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Here at We Are Wildness, over the last several months we’ve been working on developing a program to encourage getting children outside.  You may be familiar with the Rewild Your Life 30 day Challenge, and we decided it was time to expand our offerings to include the entire lifespan. We’ve titled this new challenge “Wild Child: Rewilding Childhood,” and we’re pretty excited about putting it out into the world. On one hand, it seems a dichotomy to offer these web-based nature challenges — programs designed to get folks outside that are…virtual?  Well, in a word, yes.  As much as we sometimes don’t like to acquiesce to technology, the fact is that ‘being online’ is part of modern life as many know it right now.  So the hope is that by developing online programs, we’ll be reaching people who maybe wouldn’t normally just choose to visit the local nature center or take off on a hike in the woods.  Or the parents who remember fondly their youthful adventures outdoors but notice their offspring looking at an iPad more often than the sky while swinging from backyard tree branches.  Or the teachers that love getting outside, but tend to feel like other things need to take priority.  Along with anyone else who wants ideas and support in doing things differently. The list could go on.  But however we reach whoever we reach, we’re excited to be part of the movement to rewild childhood.

Without further adieu, our favorite reasons to take on the challenge to invite the wild back into childhood:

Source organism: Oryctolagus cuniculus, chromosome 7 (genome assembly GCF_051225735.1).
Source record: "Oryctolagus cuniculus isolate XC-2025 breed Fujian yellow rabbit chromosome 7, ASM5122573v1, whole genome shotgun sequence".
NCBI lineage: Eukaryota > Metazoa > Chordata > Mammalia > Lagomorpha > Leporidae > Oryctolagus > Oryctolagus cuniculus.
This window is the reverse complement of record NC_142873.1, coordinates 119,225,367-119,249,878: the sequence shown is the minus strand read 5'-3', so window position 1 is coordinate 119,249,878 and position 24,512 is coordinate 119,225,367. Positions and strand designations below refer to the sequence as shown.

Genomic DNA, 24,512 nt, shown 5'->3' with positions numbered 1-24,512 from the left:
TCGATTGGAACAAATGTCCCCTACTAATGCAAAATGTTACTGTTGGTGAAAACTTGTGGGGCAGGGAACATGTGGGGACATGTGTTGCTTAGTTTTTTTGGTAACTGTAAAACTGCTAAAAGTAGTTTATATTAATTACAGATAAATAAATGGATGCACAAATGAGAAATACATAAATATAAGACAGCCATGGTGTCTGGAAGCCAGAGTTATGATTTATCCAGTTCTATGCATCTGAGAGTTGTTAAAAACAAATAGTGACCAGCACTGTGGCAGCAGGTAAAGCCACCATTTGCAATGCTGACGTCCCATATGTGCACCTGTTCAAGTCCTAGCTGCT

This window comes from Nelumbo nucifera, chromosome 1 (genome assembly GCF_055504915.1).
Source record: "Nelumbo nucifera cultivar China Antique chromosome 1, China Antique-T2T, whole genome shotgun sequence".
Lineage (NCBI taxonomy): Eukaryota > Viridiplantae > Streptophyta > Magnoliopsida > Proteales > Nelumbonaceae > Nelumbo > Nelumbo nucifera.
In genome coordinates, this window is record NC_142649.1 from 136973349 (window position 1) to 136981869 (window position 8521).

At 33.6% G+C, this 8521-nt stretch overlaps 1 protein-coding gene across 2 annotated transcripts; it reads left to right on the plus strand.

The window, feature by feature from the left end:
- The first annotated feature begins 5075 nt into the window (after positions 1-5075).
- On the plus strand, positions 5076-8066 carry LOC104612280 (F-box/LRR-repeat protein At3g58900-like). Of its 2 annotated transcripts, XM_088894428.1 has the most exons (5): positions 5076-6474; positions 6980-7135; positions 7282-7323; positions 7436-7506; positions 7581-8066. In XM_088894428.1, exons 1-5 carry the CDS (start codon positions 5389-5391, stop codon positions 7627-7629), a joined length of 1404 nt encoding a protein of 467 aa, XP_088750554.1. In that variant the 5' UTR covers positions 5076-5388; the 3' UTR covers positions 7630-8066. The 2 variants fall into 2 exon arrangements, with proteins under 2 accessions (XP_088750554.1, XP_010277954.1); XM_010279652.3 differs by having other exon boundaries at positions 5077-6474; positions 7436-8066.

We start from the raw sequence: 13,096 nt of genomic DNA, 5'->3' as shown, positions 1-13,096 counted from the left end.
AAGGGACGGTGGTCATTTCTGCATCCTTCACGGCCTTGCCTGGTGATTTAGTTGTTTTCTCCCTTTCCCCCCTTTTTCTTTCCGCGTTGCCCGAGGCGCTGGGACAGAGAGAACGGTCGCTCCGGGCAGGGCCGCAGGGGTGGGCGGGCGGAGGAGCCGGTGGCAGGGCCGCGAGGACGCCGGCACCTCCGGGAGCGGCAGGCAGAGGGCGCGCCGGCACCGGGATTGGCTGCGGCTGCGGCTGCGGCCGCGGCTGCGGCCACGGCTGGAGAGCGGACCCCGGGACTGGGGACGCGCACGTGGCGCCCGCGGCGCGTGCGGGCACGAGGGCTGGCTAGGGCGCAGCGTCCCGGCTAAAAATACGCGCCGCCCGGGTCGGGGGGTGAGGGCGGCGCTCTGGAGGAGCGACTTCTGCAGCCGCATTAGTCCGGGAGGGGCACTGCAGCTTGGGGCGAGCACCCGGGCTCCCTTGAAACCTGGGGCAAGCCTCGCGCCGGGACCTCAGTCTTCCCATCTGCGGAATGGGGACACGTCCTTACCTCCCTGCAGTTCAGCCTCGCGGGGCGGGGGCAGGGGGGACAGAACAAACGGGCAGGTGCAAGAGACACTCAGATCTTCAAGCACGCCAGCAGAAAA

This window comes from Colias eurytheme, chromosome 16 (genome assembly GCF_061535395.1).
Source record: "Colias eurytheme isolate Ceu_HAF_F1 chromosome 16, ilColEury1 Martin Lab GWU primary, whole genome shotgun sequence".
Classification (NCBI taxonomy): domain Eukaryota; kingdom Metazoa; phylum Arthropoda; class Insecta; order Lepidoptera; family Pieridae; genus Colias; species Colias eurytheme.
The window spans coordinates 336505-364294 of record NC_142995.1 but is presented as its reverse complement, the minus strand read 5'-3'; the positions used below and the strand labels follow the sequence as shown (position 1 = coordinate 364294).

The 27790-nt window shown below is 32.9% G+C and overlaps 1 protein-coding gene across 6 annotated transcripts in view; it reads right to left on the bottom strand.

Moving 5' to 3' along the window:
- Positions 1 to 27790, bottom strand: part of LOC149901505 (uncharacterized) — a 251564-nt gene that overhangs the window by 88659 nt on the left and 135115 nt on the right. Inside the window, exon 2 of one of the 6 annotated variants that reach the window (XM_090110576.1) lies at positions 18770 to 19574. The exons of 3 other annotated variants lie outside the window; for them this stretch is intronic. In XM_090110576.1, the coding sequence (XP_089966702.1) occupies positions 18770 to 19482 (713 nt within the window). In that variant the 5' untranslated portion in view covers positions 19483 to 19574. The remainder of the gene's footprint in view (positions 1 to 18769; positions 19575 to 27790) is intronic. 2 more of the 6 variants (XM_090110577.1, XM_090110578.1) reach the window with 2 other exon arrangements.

1. Improved Mood, Creativity and Focus:
      There are so many mood boosting benefits of getting outside and connecting with the natural world! Studies show that children who have regular connection to nature have *fewer emotional disturbances, exhibit more creativity and build resiliency, physically and mentally. There’s nothing like being in contact with the natural world to develop important life skills.   *The Landscape and Human Health Lab (LHHL)
    2. Lowered Anxiety:
      Developing a deeper connection to nature is something everyone can benefit from, no matter what our age, but it’s especially essential for children. Anxiety, stress and hyperactive tendencies tend to melt away as children take time away from the modern man-made world and absorb Nature through all the senses. There can be noticeable change in a child’s body, mind and spirit. By taking them outside regularly, we can offer the children in our care a foundational component of leading healthy and grounded lives.
    3. Motivation/Human Connection:
      Having support is essential to making any change in habits last!  Within the challenge, there is opportunity to meet new friends, groups and families who are figuring it out as they go, too. Be inspired by the experiences and posts of others and offer inspiration as the journey continues. Find motivation in staying connected with Nature by walking along side others-even from afar- who share similar values.